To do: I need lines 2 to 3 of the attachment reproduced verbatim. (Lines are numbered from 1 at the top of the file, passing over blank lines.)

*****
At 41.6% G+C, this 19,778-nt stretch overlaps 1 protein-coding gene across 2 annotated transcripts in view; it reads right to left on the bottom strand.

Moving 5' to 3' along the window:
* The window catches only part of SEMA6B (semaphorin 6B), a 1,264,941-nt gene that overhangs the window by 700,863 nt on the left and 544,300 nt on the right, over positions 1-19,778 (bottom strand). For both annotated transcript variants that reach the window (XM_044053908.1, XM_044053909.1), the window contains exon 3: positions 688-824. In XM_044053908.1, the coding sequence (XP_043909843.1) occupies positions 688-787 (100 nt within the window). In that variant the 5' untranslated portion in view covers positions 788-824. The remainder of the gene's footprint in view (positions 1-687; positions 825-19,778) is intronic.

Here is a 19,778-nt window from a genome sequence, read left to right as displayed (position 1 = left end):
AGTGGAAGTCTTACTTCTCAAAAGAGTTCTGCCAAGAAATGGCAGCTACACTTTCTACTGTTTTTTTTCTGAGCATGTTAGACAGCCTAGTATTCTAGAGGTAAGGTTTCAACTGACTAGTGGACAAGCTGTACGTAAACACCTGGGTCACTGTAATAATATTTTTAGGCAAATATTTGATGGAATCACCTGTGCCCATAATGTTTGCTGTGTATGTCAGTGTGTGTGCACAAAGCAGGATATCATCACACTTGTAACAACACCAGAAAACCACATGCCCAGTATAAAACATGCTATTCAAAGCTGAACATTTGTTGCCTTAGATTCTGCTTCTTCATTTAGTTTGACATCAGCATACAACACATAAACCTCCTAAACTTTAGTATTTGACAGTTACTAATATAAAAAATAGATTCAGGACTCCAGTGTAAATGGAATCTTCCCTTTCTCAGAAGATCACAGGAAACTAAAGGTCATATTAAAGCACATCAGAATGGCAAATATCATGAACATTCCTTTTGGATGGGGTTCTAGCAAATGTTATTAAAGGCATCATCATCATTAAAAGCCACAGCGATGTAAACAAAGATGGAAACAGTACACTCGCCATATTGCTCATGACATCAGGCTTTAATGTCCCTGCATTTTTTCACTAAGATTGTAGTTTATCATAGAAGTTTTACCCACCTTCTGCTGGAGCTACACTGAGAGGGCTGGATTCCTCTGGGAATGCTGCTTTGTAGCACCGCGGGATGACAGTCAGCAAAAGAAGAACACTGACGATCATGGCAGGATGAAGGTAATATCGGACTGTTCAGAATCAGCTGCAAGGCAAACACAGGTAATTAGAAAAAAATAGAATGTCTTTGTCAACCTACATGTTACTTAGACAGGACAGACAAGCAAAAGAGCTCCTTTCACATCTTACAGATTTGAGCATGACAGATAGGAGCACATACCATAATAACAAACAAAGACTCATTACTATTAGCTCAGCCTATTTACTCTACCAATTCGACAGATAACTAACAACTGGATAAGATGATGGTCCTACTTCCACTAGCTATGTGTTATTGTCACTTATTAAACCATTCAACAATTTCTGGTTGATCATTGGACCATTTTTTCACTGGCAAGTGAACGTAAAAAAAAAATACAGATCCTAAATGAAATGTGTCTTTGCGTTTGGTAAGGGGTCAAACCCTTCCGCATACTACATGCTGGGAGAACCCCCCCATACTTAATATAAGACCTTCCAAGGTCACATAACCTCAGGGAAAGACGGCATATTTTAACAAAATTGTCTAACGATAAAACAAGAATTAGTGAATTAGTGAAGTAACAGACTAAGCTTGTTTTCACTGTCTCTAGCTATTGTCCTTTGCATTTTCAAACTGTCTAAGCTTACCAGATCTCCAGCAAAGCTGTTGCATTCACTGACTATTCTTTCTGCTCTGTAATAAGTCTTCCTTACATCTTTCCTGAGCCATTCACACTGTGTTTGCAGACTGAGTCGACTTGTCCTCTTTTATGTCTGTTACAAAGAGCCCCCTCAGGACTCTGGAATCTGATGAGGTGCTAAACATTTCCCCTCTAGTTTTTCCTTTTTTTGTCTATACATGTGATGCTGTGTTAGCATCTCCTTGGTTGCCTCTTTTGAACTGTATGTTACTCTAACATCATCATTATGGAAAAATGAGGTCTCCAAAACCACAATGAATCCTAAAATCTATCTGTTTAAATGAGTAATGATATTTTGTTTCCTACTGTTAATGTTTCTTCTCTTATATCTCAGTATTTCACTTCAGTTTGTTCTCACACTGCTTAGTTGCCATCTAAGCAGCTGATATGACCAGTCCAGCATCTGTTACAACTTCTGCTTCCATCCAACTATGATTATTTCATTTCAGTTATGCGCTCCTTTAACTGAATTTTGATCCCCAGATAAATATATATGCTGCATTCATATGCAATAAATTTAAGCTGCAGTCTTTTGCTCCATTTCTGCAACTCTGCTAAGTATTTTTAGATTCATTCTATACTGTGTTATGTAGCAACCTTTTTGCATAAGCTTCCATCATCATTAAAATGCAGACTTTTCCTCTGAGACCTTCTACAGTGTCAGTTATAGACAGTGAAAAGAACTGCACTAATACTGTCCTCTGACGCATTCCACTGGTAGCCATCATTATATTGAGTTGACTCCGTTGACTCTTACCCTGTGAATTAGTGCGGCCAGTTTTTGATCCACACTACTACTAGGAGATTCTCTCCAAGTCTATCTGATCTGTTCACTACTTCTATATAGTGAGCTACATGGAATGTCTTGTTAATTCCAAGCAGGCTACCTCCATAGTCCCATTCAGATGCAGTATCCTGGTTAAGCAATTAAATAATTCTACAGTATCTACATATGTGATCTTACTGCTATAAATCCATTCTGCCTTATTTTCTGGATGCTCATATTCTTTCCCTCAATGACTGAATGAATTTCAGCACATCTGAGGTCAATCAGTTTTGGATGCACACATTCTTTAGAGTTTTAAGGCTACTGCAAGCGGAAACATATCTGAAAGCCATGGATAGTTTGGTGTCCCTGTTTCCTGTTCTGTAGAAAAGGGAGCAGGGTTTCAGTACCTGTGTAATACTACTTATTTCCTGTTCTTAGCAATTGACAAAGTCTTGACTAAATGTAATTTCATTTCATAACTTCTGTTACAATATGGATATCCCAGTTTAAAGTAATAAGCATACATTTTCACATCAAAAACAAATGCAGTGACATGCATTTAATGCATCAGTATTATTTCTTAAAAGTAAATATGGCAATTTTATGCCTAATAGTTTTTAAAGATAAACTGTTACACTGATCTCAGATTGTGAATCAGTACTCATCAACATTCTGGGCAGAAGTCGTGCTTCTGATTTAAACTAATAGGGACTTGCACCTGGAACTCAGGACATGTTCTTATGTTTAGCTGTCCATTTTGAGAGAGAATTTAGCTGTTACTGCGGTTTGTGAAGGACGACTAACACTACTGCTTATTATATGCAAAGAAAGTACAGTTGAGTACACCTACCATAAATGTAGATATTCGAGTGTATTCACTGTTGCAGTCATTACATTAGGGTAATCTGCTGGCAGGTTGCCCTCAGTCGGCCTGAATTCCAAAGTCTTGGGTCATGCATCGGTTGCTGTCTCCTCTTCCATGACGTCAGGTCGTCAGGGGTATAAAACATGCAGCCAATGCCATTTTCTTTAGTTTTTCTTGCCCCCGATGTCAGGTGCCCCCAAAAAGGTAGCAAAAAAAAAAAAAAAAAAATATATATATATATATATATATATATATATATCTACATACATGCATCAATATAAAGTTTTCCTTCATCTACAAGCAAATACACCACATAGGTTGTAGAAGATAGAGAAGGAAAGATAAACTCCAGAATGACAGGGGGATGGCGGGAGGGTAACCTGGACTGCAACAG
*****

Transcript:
Moving 5' to 3' along the window:
* The window catches only part of SEMA6B (semaphorin 6B), a 1,264,941-nt gene that overhangs the window by 700,863 nt on the left and 544,300 nt on the right, over positions 1-19,778 (bottom strand). For both annotated transcript variants that reach the window (XM_044053908.1, XM_044053909.1), the window contains exon 3: positions 688-824. In XM_044053908.1, the coding sequence (XP_043909843.1) occupies positions 688-787 (100 nt within the window). In that variant the 5' untranslated portion in view covers positions 788-824. The remainder of the gene's footprint in view (positions 1-687; positions 825-19,778) is intronic.